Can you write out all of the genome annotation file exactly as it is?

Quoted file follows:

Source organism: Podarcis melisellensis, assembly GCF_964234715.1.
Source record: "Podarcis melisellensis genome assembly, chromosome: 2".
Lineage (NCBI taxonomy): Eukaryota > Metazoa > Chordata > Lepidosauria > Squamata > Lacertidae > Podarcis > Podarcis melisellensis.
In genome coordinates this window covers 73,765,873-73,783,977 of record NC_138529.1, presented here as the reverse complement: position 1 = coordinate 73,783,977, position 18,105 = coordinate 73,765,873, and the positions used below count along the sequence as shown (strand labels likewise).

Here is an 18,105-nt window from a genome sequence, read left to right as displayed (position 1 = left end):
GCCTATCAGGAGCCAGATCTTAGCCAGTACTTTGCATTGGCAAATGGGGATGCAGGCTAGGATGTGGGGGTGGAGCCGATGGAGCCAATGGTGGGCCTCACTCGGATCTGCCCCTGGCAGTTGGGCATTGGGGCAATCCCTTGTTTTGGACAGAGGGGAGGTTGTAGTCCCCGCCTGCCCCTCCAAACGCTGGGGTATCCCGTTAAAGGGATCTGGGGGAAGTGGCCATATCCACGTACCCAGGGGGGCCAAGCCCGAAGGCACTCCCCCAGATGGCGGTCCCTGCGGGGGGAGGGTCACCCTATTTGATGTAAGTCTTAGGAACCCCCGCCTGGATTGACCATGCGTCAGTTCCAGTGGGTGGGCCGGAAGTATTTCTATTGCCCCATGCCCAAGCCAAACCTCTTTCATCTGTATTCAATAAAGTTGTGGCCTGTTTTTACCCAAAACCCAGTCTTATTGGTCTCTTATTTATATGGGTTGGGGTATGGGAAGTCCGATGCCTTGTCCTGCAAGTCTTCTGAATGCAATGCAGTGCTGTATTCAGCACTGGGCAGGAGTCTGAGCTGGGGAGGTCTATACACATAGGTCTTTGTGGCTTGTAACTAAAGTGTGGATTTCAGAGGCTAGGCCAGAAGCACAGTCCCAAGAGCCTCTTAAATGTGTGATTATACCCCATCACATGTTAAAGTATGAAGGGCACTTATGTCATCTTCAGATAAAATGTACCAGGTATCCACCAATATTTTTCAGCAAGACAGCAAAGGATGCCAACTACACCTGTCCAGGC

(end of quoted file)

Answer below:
Source organism: Podarcis melisellensis, assembly GCF_964234715.1.
Source record: "Podarcis melisellensis genome assembly, chromosome: 2".
Lineage (NCBI taxonomy): Eukaryota > Metazoa > Chordata > Lepidosauria > Squamata > Lacertidae > Podarcis > Podarcis melisellensis.
In genome coordinates this window covers 73,765,873-73,783,977 of record NC_138529.1, presented here as the reverse complement: position 1 = coordinate 73,783,977, position 18,105 = coordinate 73,765,873, and the positions used below count along the sequence as shown (strand labels likewise).

Here is an 18,105-nt window from a genome sequence, read left to right as displayed (position 1 = left end):
GCCTATCAGGAGCCAGATCTTAGCCAGTACTTTGCATTGGCAAATGGGGATGCAGGCTAGGATGTGGGGGTGGAGCCGATGGAGCCAATGGTGGGCCTCACTCGGATCTGCCCCTGGCAGTTGGGCATTGGGGCAATCCCTTGTTTTGGACAGAGGGGAGGTTGTAGTCCCCGCCTGCCCCTCCAAACGCTGGGGTATCCCGTTAAAGGGATCTGGGGGAAGTGGCCATATCCACGTACCCAGGGGGGCCAAGCCCGAAGGCACTCCCCCAGATGGCGGTCCCTGCGGGGGGAGGGTCACCCTATTTGATGTAAGTCTTAGGAACCCCCGCCTGGATTGACCATGCGTCAGTTCCAGTGGGTGGGCCGGAAGTATTTCTATTGCCCCATGCCCAAGCCAAACCTCTTTCATCTGTATTCAATAAAGTTGTGGCCTGTTTTTACCCAAAACCCAGTCTTATTGGTCTCTTATTTATATGGGTTGGGGTATGGGAAGTCCGATGCCTTGTCCTGCAAGTCTTCTGAATGCAATGCAGTGCTGTATTCAGCACTGGGCAGGAGTCTGAGCTGGGGAGGTCTATACACATAGGTCTTTGTGGCTTGTAACTAAAGTGTGGATTTCAGAGGCTAGGCCAGAAGCACAGTCCCAAGAGCCTCTTAAATGTGTGATTATACCCCATCACATGTTAAAGTATGAAGGGCACTTATGTCATCTTCAGATAAAATGTACCAGGTATCCACCAATATTTTTCAGCAAGACAGCAAAGGATGCCAACTACACCTGTCCAGGC